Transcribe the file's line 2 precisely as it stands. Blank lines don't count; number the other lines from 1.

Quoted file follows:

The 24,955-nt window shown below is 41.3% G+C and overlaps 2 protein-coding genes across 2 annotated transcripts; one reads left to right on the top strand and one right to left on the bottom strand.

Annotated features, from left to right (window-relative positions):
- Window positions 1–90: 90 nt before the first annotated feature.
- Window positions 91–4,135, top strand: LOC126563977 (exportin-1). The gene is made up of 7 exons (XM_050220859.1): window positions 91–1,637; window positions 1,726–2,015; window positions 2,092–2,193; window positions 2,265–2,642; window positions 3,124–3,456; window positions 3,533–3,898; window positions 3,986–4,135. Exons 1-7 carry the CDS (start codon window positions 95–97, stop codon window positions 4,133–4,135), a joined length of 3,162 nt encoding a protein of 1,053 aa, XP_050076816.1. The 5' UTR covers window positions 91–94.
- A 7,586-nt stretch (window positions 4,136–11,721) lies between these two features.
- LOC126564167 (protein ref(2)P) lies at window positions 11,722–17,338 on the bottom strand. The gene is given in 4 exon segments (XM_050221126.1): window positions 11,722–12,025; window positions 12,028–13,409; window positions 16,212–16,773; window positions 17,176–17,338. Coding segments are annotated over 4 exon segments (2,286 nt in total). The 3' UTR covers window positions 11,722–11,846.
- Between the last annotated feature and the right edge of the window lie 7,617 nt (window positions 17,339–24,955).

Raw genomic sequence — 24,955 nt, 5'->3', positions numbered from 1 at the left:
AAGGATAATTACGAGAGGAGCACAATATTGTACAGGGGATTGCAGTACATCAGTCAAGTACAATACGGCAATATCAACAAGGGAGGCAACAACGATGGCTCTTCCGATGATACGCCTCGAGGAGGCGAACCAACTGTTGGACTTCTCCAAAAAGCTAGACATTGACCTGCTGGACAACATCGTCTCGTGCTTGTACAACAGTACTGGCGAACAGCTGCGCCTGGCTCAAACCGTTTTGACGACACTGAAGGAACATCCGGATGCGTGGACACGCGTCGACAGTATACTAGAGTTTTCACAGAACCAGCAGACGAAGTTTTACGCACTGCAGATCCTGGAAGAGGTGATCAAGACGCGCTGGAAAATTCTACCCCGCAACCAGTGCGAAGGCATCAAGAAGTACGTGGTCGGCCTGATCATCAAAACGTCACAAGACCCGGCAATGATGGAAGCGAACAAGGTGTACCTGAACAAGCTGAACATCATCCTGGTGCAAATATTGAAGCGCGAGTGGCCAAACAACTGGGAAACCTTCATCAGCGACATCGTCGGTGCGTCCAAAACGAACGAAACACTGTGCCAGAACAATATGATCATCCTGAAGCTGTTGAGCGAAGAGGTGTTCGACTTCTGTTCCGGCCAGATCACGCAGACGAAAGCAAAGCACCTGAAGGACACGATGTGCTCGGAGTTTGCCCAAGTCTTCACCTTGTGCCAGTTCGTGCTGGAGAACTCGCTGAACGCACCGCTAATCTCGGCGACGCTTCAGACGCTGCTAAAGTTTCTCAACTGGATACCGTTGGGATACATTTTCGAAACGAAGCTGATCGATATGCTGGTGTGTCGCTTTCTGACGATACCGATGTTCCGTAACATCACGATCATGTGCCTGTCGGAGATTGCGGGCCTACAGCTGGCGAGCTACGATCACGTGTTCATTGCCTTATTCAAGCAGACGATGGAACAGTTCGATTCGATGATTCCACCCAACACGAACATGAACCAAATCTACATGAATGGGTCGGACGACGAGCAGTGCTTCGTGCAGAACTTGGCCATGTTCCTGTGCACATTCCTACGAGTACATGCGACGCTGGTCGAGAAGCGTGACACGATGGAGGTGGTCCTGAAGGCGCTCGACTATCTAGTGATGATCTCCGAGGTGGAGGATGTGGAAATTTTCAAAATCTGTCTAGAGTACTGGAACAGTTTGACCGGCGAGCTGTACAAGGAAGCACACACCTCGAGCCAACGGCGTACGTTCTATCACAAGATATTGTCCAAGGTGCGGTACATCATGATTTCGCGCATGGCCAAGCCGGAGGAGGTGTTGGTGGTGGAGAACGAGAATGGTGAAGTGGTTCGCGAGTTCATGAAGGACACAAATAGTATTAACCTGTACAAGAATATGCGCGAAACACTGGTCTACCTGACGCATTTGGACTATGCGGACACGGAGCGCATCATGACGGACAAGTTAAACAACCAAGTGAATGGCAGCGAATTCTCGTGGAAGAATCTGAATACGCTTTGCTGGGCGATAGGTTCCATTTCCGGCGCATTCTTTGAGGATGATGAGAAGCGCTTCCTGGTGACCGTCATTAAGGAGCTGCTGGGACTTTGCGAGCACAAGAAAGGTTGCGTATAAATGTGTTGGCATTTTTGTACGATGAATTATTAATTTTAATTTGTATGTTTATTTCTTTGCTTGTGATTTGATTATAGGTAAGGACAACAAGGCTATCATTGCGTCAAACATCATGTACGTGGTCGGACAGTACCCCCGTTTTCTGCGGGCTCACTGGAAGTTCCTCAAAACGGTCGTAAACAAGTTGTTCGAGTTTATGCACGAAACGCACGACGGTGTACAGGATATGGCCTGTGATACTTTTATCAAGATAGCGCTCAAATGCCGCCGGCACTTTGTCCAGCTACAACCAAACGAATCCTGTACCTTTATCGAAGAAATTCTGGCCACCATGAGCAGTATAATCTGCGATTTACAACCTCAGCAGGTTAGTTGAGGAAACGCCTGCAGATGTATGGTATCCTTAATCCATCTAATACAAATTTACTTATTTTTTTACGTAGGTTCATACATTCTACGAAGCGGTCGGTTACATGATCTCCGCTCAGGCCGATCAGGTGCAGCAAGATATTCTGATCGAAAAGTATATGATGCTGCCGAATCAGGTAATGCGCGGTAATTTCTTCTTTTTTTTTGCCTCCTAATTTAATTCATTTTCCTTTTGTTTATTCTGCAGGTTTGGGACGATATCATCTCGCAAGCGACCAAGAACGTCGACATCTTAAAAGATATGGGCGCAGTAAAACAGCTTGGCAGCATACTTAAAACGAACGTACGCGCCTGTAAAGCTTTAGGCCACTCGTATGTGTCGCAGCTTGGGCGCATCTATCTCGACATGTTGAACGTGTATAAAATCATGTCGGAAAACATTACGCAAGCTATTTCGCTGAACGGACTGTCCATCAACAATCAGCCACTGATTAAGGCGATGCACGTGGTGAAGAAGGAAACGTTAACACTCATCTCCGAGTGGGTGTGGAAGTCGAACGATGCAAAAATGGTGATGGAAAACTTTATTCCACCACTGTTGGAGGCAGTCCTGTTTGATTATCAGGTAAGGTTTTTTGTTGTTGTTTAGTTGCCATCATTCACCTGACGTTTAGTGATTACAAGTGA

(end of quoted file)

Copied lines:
Annotated features, from left to right (window-relative positions):